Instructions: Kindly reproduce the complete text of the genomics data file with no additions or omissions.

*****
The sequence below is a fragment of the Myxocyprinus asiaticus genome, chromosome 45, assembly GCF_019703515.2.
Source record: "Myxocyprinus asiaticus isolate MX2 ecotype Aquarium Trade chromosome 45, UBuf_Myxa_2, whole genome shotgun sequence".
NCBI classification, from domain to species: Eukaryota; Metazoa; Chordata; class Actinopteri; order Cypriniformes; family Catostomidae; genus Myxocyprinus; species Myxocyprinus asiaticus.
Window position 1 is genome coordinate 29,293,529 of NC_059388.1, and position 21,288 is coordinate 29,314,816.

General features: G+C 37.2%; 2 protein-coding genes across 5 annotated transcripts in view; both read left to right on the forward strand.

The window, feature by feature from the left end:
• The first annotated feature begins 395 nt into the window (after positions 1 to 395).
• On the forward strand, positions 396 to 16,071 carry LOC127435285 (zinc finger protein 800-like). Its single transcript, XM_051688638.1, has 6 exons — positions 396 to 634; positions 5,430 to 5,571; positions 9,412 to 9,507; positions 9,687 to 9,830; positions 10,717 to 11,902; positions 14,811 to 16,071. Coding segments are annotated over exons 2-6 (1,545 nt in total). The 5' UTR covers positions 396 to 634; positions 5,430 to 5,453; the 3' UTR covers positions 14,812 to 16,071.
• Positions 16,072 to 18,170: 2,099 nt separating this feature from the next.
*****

The sequence below is a fragment of the Myxocyprinus asiaticus genome, chromosome 45, assembly GCF_019703515.2.
Source record: "Myxocyprinus asiaticus isolate MX2 ecotype Aquarium Trade chromosome 45, UBuf_Myxa_2, whole genome shotgun sequence".
NCBI classification, from domain to species: Eukaryota; Metazoa; Chordata; class Actinopteri; order Cypriniformes; family Catostomidae; genus Myxocyprinus; species Myxocyprinus asiaticus.
Window position 1 is genome coordinate 29,293,529 of NC_059388.1, and position 21,288 is coordinate 29,314,816.

General features: G+C 37.2%; 2 protein-coding genes across 5 annotated transcripts in view; both read left to right on the forward strand.

The window, feature by feature from the left end:
• The first annotated feature begins 395 nt into the window (after positions 1 to 395).
• On the forward strand, positions 396 to 16,071 carry LOC127435285 (zinc finger protein 800-like). Its single transcript, XM_051688638.1, has 6 exons — positions 396 to 634; positions 5,430 to 5,571; positions 9,412 to 9,507; positions 9,687 to 9,830; positions 10,717 to 11,902; positions 14,811 to 16,071. Coding segments are annotated over exons 2-6 (1,545 nt in total). The 5' UTR covers positions 396 to 634; positions 5,430 to 5,453; the 3' UTR covers positions 14,812 to 16,071.
• Positions 16,072 to 18,170: 2,099 nt separating this feature from the next.